It seems like every year there’s some talk of El Niño or La Niña, and every year you intend to figure out what that really means. It’s something about the weather getting warmer…right? But only in certain places? Wind is definitely involved, you’re just not 100 percent on the where or how or why. You’ll get around to it one of these years.
This year is that year, and today is your lucky day. Buckle up, people, because you are about to finally find out what the heck La Niña is—so you can someday casually drop some knowledge into a conversation as if you’ve known it for years. Also, you’ll understand the weather around you, since 2017-18 is supposed to be a La Niña season. That’s probably more important than your cocktail party conversation game.
It begins as life did: in the ocean
The Pacific Ocean seems like one giant body of water. And it is! But within that enormous, sloshing mass is quite a lot of variation in temperature. The top level tends to be warmer, since it’s heated by the sun, while the lower bits are increasingly cold.
If a strong enough wind blows across the surface, it pushes that warm layer in the same direction—displacing the cold underlayers. You can watch a nice animation of what’s happening here, courtesy of the National Ocean Service.
Those winds are called trade winds (they’re consistent and flow in predictable patterns, and so were used by trade ships to sail quickly from one country to another). In the Pacific, close to the equator, the trade winds blow from east to west. Warm waters travel towards the East Indies, and the deep, cold waters near the Americas rise up in their place.
That patch of abnormally cold ocean is what creates La Niña weather, because the surface temperature of a body of water has a big impact on local precipitation. This in turn affects global wind patterns. A weak year, which is what scientists are predicting for the 2017-18 season, means the change in temperature is between 0.5 and 1 degree Celsius below average. A moderate year is between 1 and 1.5 degrees colder, and a strong year is anything greater than that.
Precipitation (or lack thereof) shifts the jet streams
A cold ocean makes for dry, sinking air. Conversely, a warm ocean makes for moist, rising air that turns into precipitation. That means that in La Niña conditions, precipitation occurs in the East Indies, while our region of the Pacific is cooler and drier.
This shift in precipitation causes the polar jet stream to dip down towards the U.S., bringing cold air with it. Northern states will see cooler weather and more rain or snow, depending on how close they are to the edge of the jet stream’s path. And since the Pacific jet stream isn’t as strong, the south tends to be drier and warmer than average.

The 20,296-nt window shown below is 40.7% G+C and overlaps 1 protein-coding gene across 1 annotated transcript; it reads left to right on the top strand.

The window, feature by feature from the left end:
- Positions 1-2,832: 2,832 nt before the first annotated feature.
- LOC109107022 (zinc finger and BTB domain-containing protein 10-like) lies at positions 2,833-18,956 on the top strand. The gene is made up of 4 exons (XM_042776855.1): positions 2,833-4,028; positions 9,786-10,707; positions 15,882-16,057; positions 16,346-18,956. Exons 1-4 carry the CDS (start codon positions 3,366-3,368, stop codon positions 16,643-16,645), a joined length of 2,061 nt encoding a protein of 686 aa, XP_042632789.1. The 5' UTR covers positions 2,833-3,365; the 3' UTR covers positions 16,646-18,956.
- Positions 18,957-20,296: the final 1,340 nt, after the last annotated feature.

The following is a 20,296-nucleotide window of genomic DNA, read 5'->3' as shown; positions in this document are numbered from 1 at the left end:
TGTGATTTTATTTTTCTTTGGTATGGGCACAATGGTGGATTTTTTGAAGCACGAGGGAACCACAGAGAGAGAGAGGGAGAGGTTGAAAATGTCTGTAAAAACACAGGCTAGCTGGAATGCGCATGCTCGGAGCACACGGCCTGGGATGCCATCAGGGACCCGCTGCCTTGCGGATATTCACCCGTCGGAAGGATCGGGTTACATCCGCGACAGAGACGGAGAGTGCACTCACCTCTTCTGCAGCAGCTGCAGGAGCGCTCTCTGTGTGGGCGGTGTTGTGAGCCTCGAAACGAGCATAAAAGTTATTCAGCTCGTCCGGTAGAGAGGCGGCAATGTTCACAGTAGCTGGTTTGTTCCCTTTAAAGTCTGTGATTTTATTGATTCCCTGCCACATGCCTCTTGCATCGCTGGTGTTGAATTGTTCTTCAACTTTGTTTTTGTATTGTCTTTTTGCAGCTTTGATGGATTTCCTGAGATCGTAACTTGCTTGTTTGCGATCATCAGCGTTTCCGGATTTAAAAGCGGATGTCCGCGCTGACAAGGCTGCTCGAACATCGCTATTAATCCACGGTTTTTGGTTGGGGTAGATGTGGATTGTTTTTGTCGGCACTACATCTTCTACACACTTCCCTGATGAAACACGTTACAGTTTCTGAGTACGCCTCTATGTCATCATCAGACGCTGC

La Niña’s are predictable, except when they aren’t
Here comes that pesky forecast uncertainty we know and love. Weather patterns on a global scale are pretty predictable, but the smaller the area you look at, the harder it is to determine the forecast.
La Niña patterns will mostly hold true year to year, but the exact precipitation distribution can vary quite a bit. Check out this comparison of La Niña years from the National Oceanic and Atmospheric Administration: It’s ranked by how strong the effects were, and you can see that even within strong or weak types, the inches of precipitation aren’t super consistent.
In 2005-06, the Pacific Northwest saw a ton of rain. Just a few years later in 2008-09, they’d see far less than normal. Both years were weak La Niña patterns.
That’s because there are just too many other weather phenomena that affect our winters. The variation in pressure over the Arctic and the Tropics plays a significant role in determining wind flow and temperature, for example, and then there’s always some randomness to make meteorologists’ jobs even more difficult.
And by the way, we’re not actually sure it will be a La Niña year
NOAA scientists are predicting that a La Niña will form, but we’re not there yet. Right now, they’re saying there’s a 55-65 percent chance. For it to officially be a La Niña year, the sea surface temperature needs to hold at least 0.5 degrees below average for three months. September looked to be cooler than normal, but in the last half of the month the ocean temperature went back up a bit. So even though the wind and cloud patterns look La Niña-esque, NOAA hasn’t yet declared it so.
There will be a further update coming from NOAA this week, so stay tuned for more detailed information on whether you’re likely to get a ton of snow days—or just a lot of rain.